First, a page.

The four hour target was scrapped last year and since then A&E waiting times have increased. A study carried out in Dublin, presented today at the Society for Acute Medicine Conference in Bristol, has confirmed that the longer patients have to wait for care, the more likely it is they will not survive.
At the same event, the Society for Acute Medicine (SAM) called for the full introduction of seven day working in acute units.
Increasing wait times
Data from over 20,000 acute medical patients collected between 2002 and 2008 shows an increase in mortality as wait time increases. The study used 30 day in-patient mortality as its outcome measure. There was an approximate threefold increase in mortality rate as wait time increased from less than 2.5 hours to greater than 9 hours. This happens at all levels of disease severity.
Researcher Dr Declan Byrne said: “This data adds credence to the position articulated by the Society for Acute Medicine that the 4-hour target has value in driving efficiencies and quality of care. In response [to the study results] we enhanced staffing levels at peak activity times to try and improve patient flow and reduce wait times.’
Dr Philip Dyer, President of the Society for Acute Medicine, has spoken against the scrapping of the four hour target. At the recent conference he said: “At this event we’ve noticed acute physicians are concerned about the increasing delays in A&Es over the last twelve months which are to the detriment of patient experience and potentially patient safety. We’re keen to work with other groups to reverse this trend.”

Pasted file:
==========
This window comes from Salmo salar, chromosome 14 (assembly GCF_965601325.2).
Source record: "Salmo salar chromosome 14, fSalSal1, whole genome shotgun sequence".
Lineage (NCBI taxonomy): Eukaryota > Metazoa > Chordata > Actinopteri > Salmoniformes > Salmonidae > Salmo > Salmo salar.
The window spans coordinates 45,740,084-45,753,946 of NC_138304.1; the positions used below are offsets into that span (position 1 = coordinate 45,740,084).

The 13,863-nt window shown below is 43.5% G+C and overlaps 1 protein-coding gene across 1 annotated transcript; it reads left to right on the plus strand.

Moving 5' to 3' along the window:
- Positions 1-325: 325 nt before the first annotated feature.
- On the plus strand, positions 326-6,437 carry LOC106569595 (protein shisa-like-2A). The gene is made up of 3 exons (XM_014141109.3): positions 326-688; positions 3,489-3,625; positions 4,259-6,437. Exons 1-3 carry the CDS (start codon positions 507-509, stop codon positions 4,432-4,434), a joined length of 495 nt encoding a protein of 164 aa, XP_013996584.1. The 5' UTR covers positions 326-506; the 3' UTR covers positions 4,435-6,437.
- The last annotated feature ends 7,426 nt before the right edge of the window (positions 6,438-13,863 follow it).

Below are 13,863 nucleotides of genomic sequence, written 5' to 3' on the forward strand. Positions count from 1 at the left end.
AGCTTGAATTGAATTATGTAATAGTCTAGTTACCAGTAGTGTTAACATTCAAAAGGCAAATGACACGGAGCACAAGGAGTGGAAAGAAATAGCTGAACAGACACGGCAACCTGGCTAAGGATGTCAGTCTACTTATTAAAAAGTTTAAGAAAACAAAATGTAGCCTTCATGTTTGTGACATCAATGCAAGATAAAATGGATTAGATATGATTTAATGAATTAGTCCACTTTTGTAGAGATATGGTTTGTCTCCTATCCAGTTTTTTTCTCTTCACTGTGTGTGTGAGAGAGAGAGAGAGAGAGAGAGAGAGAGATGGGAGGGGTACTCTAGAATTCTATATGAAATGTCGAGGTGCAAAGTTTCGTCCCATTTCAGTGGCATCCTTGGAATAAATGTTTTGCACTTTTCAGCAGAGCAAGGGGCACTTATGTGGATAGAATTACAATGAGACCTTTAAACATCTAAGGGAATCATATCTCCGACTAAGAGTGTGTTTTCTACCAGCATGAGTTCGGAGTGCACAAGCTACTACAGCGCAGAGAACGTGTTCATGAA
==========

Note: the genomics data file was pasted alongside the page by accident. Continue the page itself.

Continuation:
The necessity of seven day working
Evidence presented – drawn from several studies – showed that seven day working lowers morbidity and mortality rates, improves patient experience, lowers length of stay and reduces rates of hospital acquired infections. However the measures have only been patchily implemented in the NHS.
Professor of Acute Medicine at Imperial College London, Derek Bell, stressed that if seven day working is not implemented that: “At a fairly important time in acute medicine in the UK, I think we are in grave danger of turning the clock back 10-15 years.”
Seven day working could require double the number of available consultants that are currently working, however, the associated efficiency savings could off-set a large part of those costs, and the health benefits could be vast.
President of the Society for Acute Medicine, Dr Philip Dyer, said: “We know that demand doesn’t fall significantly over weekends, and evidence shows that patients are more vulnerable during the evenings and weekends, hence the need for better out-of-hours cover.”
Notes for editors:
• The Society for Acute Medicine Spring Meeting runs from 5th-6th May in Bristol.
• Dr Derek Bell spoke on Thursday 5th May; Dr Declan Byrne spoke on Friday 6th May.
• Dr Declan Byrne is a Consultant Physician in the HSE South at Kerry General Hospital.
• The research was carried out in St James’s Hospital, Dublin and the head of research group was Dr Bernard Silke – Director of the Acute Medical Admissions Unit.
• The Society for Acute Medicine is the National representative body for the speciality of Acute Medicine.
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